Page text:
Blipus Habilis (pre-blip)
Blipus habilis has been a controversial species since it was first described in the mid-1990s. The first species to sport a compact digital camera on holiday wearing dodgy shorts and with paley walley legs, originally many scientists did not accept its validity, believing that all specimens should be assigned either to the Tourista Africanus or the Studentus Platyops. However, this species is important in introducing the 42 genus to the art and fun to be had with digital cameras.
Blipus Erectus (1 blip to 24 blips)
B. Erectus, unlike B. Habilis and all of the other pre-blip species, ranged far beyond holiday snapping. Some scientists have split B. Erectus into three separate species, based on the geographic region in which specimens have been found to take photographs.
However, generally, B. Erectus is characterized by a sullen expression from not really understanding how their camera works and a determination to do something about taking better pictures. Body proportions vary greatly from individual to individual, but the 42 specimen was a bit rounder in the middle than the later specimens on the genus.
B. Erectus has realised that they need a creative outlet and hobby so that they don't just trudge home from work, eat, watch TV and sleep. Perhaps exploring the world of photography and being part of an online community can meet their need and help them evolve.
Blipus Neanderthalensis (25 blips to 70 blips)
Like B. Erectus, B. Neanderthalensis had a primitive understanding of his DSLR, receding hairline, and too many chins. The average Neanderthal brain was slightly larger than that of modern blippers, but this is probably because he thought he was a better blipper than he actually was. The camera of Neanderthals was carried around much more often than the B. Erectus and may have been an adaptation to missing blips on the way home from work.
Neanderthal skin is thick and heavy to withstand the piercing stares of non-blippers as they take photos in silly positions, and their skeletons show that they endured brutally hard jibes. They are found throughout Europe, Africa, America, the Middle East and Australasia.
Often seen sporting the tribal bag with a dancing ancient man symbol, which is worn almost as a status symbol marking him out. Little does he realise that soon enough even this bag will become too small.
Some scientists consider Blipus Neanderthalensis to be a subspecies of Blipus sapiens, rather than a species unto itself, but the distinction, although academic, is important. B Neanderthals were no match for the better-adapted, quicker-witted B Sapiens. Although the B Neanderthalensis took some good photos, they were out-competed, pushed out of their habitats, and ultimately driven to extinction by a superior species.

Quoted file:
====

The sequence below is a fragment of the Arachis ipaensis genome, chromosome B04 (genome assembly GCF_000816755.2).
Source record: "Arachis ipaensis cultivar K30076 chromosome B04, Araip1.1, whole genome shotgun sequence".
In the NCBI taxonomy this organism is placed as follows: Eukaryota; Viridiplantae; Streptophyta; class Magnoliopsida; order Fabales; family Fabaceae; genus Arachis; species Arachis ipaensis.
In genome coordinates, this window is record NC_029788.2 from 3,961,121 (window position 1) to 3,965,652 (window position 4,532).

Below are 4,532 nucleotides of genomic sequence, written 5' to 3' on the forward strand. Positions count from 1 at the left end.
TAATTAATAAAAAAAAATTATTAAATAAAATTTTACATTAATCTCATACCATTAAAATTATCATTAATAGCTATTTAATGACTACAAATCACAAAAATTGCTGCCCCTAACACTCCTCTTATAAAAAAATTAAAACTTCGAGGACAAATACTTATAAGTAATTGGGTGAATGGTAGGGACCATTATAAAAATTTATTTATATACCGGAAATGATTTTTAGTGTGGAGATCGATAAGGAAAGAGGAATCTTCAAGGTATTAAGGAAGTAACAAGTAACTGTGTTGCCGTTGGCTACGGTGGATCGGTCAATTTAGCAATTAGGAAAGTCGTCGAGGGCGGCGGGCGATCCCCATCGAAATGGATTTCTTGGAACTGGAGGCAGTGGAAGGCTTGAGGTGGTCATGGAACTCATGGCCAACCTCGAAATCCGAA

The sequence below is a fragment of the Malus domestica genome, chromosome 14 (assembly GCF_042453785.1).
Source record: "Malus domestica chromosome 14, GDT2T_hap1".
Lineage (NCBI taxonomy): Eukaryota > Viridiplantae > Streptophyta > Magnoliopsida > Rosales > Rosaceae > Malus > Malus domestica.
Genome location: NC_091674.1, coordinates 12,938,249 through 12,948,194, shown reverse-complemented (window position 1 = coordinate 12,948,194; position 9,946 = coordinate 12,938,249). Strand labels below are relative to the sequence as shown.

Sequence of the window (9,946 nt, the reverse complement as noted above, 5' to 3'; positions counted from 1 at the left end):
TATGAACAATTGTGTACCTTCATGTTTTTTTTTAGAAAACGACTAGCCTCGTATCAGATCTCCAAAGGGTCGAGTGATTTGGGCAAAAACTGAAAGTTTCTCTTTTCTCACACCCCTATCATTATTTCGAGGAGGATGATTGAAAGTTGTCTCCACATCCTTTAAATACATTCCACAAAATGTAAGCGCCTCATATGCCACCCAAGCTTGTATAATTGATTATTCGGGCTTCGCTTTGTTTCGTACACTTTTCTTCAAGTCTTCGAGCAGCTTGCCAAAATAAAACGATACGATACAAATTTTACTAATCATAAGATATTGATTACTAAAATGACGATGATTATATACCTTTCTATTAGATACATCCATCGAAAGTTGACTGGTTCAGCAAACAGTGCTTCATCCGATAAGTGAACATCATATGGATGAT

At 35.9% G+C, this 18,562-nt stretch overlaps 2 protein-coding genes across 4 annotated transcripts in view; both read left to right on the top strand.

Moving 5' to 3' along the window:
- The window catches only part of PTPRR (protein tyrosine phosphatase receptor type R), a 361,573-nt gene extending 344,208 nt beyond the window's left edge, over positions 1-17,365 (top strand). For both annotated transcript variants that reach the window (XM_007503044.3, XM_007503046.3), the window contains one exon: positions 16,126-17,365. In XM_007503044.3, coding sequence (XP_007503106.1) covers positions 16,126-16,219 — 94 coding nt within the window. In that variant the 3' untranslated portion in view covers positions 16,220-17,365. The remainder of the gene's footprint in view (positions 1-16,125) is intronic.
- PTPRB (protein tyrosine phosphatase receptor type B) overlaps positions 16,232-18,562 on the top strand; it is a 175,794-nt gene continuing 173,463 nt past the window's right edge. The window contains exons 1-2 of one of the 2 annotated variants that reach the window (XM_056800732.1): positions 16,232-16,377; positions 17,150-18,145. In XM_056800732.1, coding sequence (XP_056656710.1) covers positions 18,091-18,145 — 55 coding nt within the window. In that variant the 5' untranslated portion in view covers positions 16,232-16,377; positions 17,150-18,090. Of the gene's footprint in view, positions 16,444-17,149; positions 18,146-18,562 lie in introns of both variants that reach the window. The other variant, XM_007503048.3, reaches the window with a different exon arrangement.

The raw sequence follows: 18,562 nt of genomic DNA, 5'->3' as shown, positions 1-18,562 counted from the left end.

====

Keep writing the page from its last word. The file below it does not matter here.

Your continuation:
Blipus Sapiens (71 blips to present day)
The modern form of Blipus Sapiens first appeared about 30 blips ago. This species is distinguished by being able to take the shots they want without spending all day fiddling with settings in vain. Although this still happens sometimes. They also have a prominent amount of equipment that they seem to need wherever they go that won't quite fit into whatever bag they have with them. In fact, they even sometimes need to carry a tripod with them, which is perhaps the most awkward item of equipment to carry known to B. Sapiens.
Even in those 30 blips, decreased waist size can be seen in the Homo Sapiens fossil record. Basically brought about by walking more and drinking less.
About 10 blips ago, just before the appearance of the assignment roundup culture, the creative streak in Blippus Sapiens was reawakened and his photographs became markedly more sophisticated, incorporating a wider variety of techniques and post processing madness. Although they did not yet include RAW processing and filters, B Sapiens new these were coming, perhaps at Christmas time when more memory cards and disk space arrives. As Blippus Sapiens continues to evolve, fine artwork, in the form of photographs to make you laugh, smile and think, musical instruments, and cave paintings, appeared over the next 20,000 blips (well perhaps not that many).
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Thanks to Joe and all at blip central for everything and for you lot for all your comments and support.
And a special prize if you actually read all of that drivel :-)
Thanks also of course to Mrs42 for putting up with all of this...
- Nikon D200